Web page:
Long-anticipated dusty ring’s interior revealed at highest spatial resolution at infrared wavelengths ever used – ScienceDaily


An international team of scientists has achieved the milestone of directly observing the long-awaited and innermost dusty ring around a supermassive black hole, at right angles to its upward jet. Such a structure was thought to exist in the nuclei of galaxies but was difficult to observe directly because the intervening material blocked our field of view.

Now the inner disk is being detected using the highest spatial resolution at infrared wavelengths ever made for an extragalactic object. The new discovery has just been published in Astrophysical Journal.

“This is a very exciting step forward for seeing the inner region of a distant galaxy in such fine detail,” said Jill Schaefer, associate director of the Center for High-Resolution Astronomy Array (CHARA).

The supermassive black hole is believed to be at the center of every major galaxy. When material in the surrounding region is pulled toward the center, the gas forms a hot, bright disk-like structure. In some cases, a jet emerges from the vicinity of the black hole toward the right corner of the disk. However, this flat structure, which is essentially the ‘engine’ of the active supermassive black hole system, has never been seen directly because it is too small to be picked up by conventional telescopes.

One way to approach this underlying structure is to see an outer “dusty ring” – interstellar gas contains dust grains and small solid particles made of heavy elements, which can only survive in the outer region where the temperature is low enough (<~1500 K ) - otherwise the minerals will evaporate). The hot dust emits thermal infrared radiation and would therefore look like an outer ring around the black hole, if the central system really had a flat structure. Discovering its structure will be a key step in determining how the central engine works.

Attempts to see this structure from edge directions is difficult, because the system is obscured by the same dust that acts as a light absorber. Instead, in the new investigation, the team focused on a face-to-face system, the brightest such object in the nearby universe. However, detection requires very high spatial resolution in infrared wavelengths and, at the same time, a large group of appropriately positioned telescopes to observe objects in different directions.

Georgia State University’s CHARA Array interferometer at Mount Wilson Observatory in California is the only facility that meets both of these requirements. The array consists of 6 telescopes, each with a 1 meter diameter mirror, that are combined to achieve the spatial resolution of a much larger telescope. While each individual telescope is relatively small, the array layout is optimized for observing objects at a wide variety of angles and with large distances between telescopes. This achieves a very high spatial resolution capability. CHARA Array actually has the sharpest eyes in the world at infrared wavelengths.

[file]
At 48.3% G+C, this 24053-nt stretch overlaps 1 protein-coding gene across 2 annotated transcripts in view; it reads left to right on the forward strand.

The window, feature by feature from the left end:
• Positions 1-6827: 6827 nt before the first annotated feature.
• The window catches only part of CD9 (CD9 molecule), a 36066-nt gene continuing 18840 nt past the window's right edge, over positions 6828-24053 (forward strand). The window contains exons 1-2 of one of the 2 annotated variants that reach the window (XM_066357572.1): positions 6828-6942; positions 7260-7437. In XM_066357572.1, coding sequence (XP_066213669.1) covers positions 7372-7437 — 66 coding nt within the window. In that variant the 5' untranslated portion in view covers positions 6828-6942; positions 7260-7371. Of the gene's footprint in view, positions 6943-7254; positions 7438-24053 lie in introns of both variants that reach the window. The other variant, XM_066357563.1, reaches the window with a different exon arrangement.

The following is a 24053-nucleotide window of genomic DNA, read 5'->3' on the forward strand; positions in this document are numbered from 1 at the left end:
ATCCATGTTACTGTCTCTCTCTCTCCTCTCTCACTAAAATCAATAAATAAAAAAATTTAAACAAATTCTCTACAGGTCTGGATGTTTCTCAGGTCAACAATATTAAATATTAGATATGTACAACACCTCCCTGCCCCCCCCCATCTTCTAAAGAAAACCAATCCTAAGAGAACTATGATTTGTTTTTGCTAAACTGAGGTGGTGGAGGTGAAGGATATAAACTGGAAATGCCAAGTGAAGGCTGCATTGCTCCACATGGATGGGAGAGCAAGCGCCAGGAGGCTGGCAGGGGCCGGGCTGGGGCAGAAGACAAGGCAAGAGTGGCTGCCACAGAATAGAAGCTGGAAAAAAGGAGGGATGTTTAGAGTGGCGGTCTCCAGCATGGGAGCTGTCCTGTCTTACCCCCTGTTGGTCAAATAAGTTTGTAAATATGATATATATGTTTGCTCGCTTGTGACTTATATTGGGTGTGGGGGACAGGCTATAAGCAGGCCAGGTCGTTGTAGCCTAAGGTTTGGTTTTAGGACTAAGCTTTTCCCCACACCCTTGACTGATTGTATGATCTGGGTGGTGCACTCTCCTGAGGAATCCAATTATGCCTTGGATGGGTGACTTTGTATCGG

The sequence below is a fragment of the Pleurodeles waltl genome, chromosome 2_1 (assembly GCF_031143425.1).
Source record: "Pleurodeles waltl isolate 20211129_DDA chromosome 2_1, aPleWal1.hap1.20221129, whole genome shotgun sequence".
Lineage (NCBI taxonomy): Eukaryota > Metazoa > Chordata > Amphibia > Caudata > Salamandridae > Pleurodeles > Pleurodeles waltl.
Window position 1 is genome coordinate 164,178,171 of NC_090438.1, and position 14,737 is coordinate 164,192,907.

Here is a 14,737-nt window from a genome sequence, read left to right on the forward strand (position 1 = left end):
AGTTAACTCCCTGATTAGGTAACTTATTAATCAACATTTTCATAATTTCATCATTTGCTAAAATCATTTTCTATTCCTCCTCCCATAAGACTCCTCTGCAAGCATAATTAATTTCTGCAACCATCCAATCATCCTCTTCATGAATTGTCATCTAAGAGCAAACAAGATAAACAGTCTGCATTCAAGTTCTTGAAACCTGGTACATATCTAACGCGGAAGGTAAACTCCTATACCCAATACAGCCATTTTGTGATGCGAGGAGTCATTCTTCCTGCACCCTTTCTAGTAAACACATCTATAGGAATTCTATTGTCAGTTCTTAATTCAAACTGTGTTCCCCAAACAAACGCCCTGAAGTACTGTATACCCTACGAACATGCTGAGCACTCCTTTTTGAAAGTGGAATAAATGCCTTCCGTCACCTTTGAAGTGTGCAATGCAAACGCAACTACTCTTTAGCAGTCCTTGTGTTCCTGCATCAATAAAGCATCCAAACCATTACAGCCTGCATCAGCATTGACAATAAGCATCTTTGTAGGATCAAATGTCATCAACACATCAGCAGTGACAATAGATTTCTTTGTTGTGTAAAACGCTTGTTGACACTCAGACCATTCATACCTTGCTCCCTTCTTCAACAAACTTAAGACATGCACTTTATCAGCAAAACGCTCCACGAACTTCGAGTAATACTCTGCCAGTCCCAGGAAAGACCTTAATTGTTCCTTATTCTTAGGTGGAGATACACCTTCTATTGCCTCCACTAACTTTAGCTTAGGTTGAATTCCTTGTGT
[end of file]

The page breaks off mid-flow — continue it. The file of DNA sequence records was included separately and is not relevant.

Using the CHARA array, the team finally detected the dusty ring, at right angles to the emerging jet at the galactic center called NGC 4151.

“We had been hoping to see this structure in an exposed core body for a very long time,” says Makoto Kishimoto, the project’s principal investigator at Kyoto Sangyo University.

The biggest driver was that each telescope recently added a new system called “adaptive optics.”

Matt Anderson, a CHARA Array postdoctoral researcher who played a critical role in making the observations, says, “This dramatically increased the rate of light injection, compensating for the relatively small collecting mirror for observing the extragalactic target, which is much lighter than stellar targets that are normally observed.” in our galaxy.”

For nearly the past 40 years, researchers in the field have believed that this dusty ring is key to understanding the various properties of accretion of supermassive black hole systems. The properties we observe depend on whether we have a dark, edge-on, or clear, head-on view of the active galactic nucleus. The discovery of this ring-like structure validates this model.

Moreover, the discovery is probably not just an indication of a flat structure. Additional studies have shown that the structure seen at slightly longer infrared wavelengths, which corresponds to a larger outer region, appears to be elongated along the flow, rather than at right angles to it. This has been interpreted as an indication of dusty winds blowing in the direction of the jet. The current finding that the inner structure appears flat and perpendicular to the plane, is an important link to the stormy structure and its interaction with the rest of the galaxy surrounding the active black hole system.

These pioneer observations measured the size and orientation of the dusty disk. The team is working to get a more detailed picture of the central region by building a new instrument in the CHARA Array that can see deeper into space and resolve the source’s finer scale structure.



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